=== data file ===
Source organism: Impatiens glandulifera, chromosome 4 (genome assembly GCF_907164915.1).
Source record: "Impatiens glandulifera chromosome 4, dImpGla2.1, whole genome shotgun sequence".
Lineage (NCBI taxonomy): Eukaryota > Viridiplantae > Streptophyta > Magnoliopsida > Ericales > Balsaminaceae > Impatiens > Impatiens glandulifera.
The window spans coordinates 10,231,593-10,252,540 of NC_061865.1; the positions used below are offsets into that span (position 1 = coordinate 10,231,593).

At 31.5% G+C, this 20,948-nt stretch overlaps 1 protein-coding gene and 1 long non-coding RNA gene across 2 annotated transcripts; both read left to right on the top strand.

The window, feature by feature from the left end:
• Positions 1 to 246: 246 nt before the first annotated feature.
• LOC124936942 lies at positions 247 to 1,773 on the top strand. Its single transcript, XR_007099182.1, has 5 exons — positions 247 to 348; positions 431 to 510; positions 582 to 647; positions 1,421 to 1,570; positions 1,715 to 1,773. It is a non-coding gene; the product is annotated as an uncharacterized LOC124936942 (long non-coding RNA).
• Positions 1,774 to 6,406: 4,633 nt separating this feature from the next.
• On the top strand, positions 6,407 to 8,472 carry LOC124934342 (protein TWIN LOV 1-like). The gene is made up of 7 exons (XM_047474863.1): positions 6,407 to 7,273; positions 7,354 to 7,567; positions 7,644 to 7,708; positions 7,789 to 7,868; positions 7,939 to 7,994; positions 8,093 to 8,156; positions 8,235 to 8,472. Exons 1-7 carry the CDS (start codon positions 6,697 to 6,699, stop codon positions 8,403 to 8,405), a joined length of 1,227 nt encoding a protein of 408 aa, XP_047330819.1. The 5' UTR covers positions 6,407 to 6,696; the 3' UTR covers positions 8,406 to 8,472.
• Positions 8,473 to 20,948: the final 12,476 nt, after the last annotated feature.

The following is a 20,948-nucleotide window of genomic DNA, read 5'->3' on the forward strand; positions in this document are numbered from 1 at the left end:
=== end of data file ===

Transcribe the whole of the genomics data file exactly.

Source organism: Impatiens glandulifera, chromosome 4 (genome assembly GCF_907164915.1).
Source record: "Impatiens glandulifera chromosome 4, dImpGla2.1, whole genome shotgun sequence".
Lineage (NCBI taxonomy): Eukaryota > Viridiplantae > Streptophyta > Magnoliopsida > Ericales > Balsaminaceae > Impatiens > Impatiens glandulifera.
The window spans coordinates 10,231,593-10,252,540 of NC_061865.1; the positions used below are offsets into that span (position 1 = coordinate 10,231,593).

At 31.5% G+C, this 20,948-nt stretch overlaps 1 protein-coding gene and 1 long non-coding RNA gene across 2 annotated transcripts; both read left to right on the top strand.

The window, feature by feature from the left end:
• Positions 1 to 246: 246 nt before the first annotated feature.
• LOC124936942 lies at positions 247 to 1,773 on the top strand. Its single transcript, XR_007099182.1, has 5 exons — positions 247 to 348; positions 431 to 510; positions 582 to 647; positions 1,421 to 1,570; positions 1,715 to 1,773. It is a non-coding gene; the product is annotated as an uncharacterized LOC124936942 (long non-coding RNA).
• Positions 1,774 to 6,406: 4,633 nt separating this feature from the next.
• On the top strand, positions 6,407 to 8,472 carry LOC124934342 (protein TWIN LOV 1-like). The gene is made up of 7 exons (XM_047474863.1): positions 6,407 to 7,273; positions 7,354 to 7,567; positions 7,644 to 7,708; positions 7,789 to 7,868; positions 7,939 to 7,994; positions 8,093 to 8,156; positions 8,235 to 8,472. Exons 1-7 carry the CDS (start codon positions 6,697 to 6,699, stop codon positions 8,403 to 8,405), a joined length of 1,227 nt encoding a protein of 408 aa, XP_047330819.1. The 5' UTR covers positions 6,407 to 6,696; the 3' UTR covers positions 8,406 to 8,472.
• Positions 8,473 to 20,948: the final 12,476 nt, after the last annotated feature.

The following is a 20,948-nucleotide window of genomic DNA, read 5'->3' on the forward strand; positions in this document are numbered from 1 at the left end: